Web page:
Why It’s Important To Eat Whole Grains

Whole Grains

 

Whole grains can have a powerful impact on your health! Start shaping up for fall by adding a variety of whole grains to your diet. Since your body absorbs the nutrients from food easier than from vitamins, it’s important to eat the foods with the most antioxidants. Here’s how you can know the differences of the everyday grains we eat, and to get the most benefits from tasty whole grains!

Why Are Whole Grains Good For You?

Whole grains are loaded with essential vitamins and nutrients that our bodies need. Whole grains contain protein, fiber, B vitamins, antioxidants, iron, zinc, copper, and magnesium. Due to this, whole grains have been shown to prevent many types of illness including heart disease, type 2 diabetes, obesity, and cancer. Whole grains are linked to excellent amounts of fiber. Whole wheat contains the most fiber and brown rice has the least.

The Food and Drug Administration (FDA) found that diets with whole grains that are low in fat, saturated fat, and cholesterol reduce heart disease and cancers. This applies to whole grain foods with at least 51% of whole grain ingredients. Shockingly enough, only 10% of Americans get enough whole grains a day. It’s best to incorporate at least three serving’s worth.

Know the Difference Between 100% Whole Grains and 100% Wheat

A whole grain is the bran, germ, and endosperm of a grain. The most important thing is that all parts of the grain are still intact and in a healthy proportion.

It gets tricky when you’re at the grocery store with tons of options in front of you. Remember to steer clear of anything that’s refined or processed. Similar names like “multigrain, 100% wheat, organic, pumpernickel, bran, and stone ground” are not necessarily whole grain! Especially beware of “100% wheat” bread. Why? Unfortunately, manufacturers strip the outermost later of bran off the wheat kernel and use refined wheat flour with molasses to fill it. Sadly this product does not count as 100% whole grain bread!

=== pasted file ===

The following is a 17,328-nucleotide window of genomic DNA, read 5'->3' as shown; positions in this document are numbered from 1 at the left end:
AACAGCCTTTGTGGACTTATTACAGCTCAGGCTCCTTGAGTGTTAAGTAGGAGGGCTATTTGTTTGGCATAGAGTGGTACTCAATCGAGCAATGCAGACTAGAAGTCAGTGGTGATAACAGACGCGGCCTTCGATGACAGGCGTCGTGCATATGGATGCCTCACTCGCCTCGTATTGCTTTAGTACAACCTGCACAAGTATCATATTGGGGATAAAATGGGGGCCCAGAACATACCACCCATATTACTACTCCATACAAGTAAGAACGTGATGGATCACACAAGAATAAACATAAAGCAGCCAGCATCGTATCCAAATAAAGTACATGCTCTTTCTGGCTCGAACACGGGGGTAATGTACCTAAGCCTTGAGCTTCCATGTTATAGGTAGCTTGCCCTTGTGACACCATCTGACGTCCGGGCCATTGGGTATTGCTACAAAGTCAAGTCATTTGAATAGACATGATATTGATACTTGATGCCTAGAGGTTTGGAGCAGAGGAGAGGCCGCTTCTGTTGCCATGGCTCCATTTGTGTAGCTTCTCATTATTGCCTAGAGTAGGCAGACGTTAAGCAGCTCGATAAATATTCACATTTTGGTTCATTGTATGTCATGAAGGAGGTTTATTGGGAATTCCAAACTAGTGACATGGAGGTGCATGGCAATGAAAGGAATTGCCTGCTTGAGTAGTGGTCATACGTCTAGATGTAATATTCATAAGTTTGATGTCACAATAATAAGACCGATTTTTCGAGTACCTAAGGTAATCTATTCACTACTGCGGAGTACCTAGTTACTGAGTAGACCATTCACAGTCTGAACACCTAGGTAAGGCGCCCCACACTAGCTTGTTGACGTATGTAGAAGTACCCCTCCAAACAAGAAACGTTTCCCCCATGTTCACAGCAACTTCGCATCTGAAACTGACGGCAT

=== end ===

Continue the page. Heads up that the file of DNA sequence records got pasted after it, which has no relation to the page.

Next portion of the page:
You can avoid these situations by reading the ingredient label on the back of the product. Required by law, the label contains a list of all ingredients in the food. Make sure the first ingredient reads “whole,” such as “whole wheat flour.” To ensure you’re eating the best, look for the Whole Grain Council’s stamp that displays a 100% banner.

The most common types of whole grains are:

  • Corn
  • Oats/oatmeal
  • Popcorn
  • Brown rice
  • Wild rice
  • Whole rye
  • Whole-grain barley
  • Buckwheat
  • Triticale
  • Bulgur (cracked wheat)
  • Millet
  • Quinoa
  • Sorghum
  • 100% whole wheat flour

 

Tips to Start Getting More Whole Grains!

• Opt for whole grains in breads, cereals, muffins, waffles, bagels, crackers, pastas, rice, and other carbohydrates.

• Eat popcorn as a healthy snack.

• Try all the whole grains to see which ones you like best. You might find a new favorite food that’s also good for you!

Suit up for fall—Start eating whole grains today and eat the best carbs you can!

 

Resource:

http://www.webmd.com/diet/healthy-kitchen-11/reaping-benefits-whole-grains

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